Back the Pioneer, Not the Copycat


As humans, we are hard-wired to be followers. Heroes, legends, and great leaders are part of our psychological conditioning and most people have an almost biological urge to follow them. Look at how many books Richard Branson sells or how we idolize every word coming from Elon Musk. Look at how much money a lunch with Warren Buffett sells for.

When some person or group achieves overwhelming success, we hold them as nearly infallible and assume it can be replicated through emulation.

Another interesting aspect of human psychology is our tendency to follow the pack. Closely related to idol worshipping, Asch conformity experiments show how even when we know an answer is wrong or illogical, we gravitate toward conformity (on average). Subsequent studies show that this is amplified when direct observation is not possible.

Case Studies

Let’s move out of the psychological theory and look at a few examples…

  • Take the tv industry for example. When one show becomes immensely popular, a strong of copy-cats will inevitably follow. Remember when “Who Wants to Be a Millionaire” gripped the nation? Game shows suddenly appeared on every network. Then “Survivor” introduced us to the reality tv show concept. Reality shows spread like wildfire. Then we saw the same trends for other tv pioneers like “American Idol” (performance competitions), “The Sopranos” (a bad-guy main character), and “Game of Thrones” (the fantasy epic). The question is, who wins in this? The pioneer or the copy-cat? It’s always the pioneer.
  • Let’s also consider sports. When a dominant team is assembled, others try to emulate their success. While learning from successful people is highly advisable, copying a single approach as the definitive answer is not. A decade ago, the San Antonio Spurs had the “twin towers” of David Robinson and Tim Duncan. These were two Hall of Fame centers, whereas the typical basketball team had only one big man. But it worked, as the team won two championships and suddenly, all the other teams wanted to emulate them. Centers became more hotly demanded, even if their past performance or future potential didn’t justify it. The same thing is happening with the Golden State Warriors. They are winning with outstanding shooting. Now everyone wants to assemble a team of dominant 3-point shooting. But in these examples, it wasn’t a single dominant strategy. It’s that these were great teams, with superior talent, coaching, and organizational culture.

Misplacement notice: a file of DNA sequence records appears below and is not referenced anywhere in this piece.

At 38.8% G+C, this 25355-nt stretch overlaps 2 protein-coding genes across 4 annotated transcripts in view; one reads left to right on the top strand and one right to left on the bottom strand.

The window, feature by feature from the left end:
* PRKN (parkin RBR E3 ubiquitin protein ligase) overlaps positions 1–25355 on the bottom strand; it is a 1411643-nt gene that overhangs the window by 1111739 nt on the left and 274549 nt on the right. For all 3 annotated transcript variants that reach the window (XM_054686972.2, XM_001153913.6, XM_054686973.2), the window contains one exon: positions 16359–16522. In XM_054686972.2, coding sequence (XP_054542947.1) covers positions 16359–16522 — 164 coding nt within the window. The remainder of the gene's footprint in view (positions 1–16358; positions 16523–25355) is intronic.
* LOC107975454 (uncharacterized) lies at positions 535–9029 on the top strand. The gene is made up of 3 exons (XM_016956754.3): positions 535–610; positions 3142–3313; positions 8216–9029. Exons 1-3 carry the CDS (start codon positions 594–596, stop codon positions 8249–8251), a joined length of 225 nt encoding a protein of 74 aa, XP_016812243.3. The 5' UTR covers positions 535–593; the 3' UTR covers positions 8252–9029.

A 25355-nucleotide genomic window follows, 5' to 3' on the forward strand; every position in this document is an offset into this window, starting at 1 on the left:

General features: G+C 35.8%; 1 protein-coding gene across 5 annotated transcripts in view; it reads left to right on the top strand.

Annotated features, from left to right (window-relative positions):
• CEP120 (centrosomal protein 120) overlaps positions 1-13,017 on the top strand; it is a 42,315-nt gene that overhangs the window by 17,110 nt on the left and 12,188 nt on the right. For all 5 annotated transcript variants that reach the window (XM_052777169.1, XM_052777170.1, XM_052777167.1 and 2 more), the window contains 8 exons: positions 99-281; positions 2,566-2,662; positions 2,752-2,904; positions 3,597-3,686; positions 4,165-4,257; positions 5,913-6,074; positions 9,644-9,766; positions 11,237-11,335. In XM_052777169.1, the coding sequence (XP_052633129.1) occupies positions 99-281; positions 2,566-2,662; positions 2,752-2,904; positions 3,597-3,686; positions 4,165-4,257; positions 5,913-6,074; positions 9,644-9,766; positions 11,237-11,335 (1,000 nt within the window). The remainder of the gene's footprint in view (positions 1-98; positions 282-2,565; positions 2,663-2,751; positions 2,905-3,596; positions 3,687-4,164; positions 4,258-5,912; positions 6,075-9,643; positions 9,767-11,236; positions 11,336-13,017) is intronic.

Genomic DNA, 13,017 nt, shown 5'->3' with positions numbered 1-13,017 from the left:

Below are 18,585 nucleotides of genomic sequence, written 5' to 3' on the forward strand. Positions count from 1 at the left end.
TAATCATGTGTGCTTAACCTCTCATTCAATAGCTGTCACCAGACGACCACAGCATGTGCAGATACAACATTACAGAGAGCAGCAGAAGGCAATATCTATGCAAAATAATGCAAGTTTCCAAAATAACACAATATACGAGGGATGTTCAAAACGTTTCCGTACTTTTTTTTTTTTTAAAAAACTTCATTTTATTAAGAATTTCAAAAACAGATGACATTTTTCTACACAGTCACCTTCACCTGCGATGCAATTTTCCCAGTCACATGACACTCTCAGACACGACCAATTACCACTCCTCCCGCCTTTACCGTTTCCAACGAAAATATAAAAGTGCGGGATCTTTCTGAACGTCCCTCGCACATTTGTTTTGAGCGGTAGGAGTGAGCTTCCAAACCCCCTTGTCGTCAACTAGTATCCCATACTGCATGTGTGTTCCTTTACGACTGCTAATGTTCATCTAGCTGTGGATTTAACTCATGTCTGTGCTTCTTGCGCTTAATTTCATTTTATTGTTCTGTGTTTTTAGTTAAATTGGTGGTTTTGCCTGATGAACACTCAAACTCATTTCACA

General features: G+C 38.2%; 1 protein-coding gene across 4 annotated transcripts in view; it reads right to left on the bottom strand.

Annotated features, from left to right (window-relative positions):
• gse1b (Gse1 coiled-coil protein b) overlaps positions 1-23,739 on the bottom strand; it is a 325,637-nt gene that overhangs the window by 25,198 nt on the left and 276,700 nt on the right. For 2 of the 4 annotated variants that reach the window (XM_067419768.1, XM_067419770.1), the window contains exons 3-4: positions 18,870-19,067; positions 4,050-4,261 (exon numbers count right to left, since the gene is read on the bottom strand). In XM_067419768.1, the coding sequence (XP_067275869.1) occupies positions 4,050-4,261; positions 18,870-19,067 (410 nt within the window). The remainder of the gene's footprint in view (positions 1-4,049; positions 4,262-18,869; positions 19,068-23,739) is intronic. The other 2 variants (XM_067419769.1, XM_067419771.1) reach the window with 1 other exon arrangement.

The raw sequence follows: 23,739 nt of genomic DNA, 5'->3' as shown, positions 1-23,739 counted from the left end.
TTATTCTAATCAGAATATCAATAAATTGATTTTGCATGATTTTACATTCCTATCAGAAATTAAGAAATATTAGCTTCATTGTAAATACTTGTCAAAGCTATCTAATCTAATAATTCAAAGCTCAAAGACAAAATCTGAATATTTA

• Moving over to business, the world is in awe of the companies that build financial empires seemingly overnight. Companies like Google, Facebook, and Uber have ignited an unprecedented wave of aspiring founders dreaming to create the next unicorn. As you get into the startup world, however, you find a lot of copycatting. After Google became successful, everyone determined search as the next great thing. Then founders turned to social media as the answer to their industry’s problems. And now founders are all pitching to be the Uber of their industry’s market. These companies were revolutionary because they turned a simple concept into a dominant vision. They were pioneers. And while lessons could be learned about their strategies, trying to replicate their success is unlikely.

None of these examples are surprising. It’s so much easier to come up with a strategy of copying another successful person, group, or concept. Pitching that is easier for network executives, sports owners, and startup investors to understand. You can give factual examples of success. And since humans are naturally risk averse, it’s not surprising that it works.

The visionary, however, is rare. Not many people can visualize a market that doesn’t exist or product that has yet to be invented. Fewer can turn that visual into a tangible business plan and comprehensive strategy. And even fewer can actually execute it.

What Would You Do?

Both ways work. Many successful companies are founded on finding a better business model, launching a superior product, or competing for a niche segment of an existing market. If you’re a founder, it’s probably easier to build a successful company on doing one thing better than your market’s competition.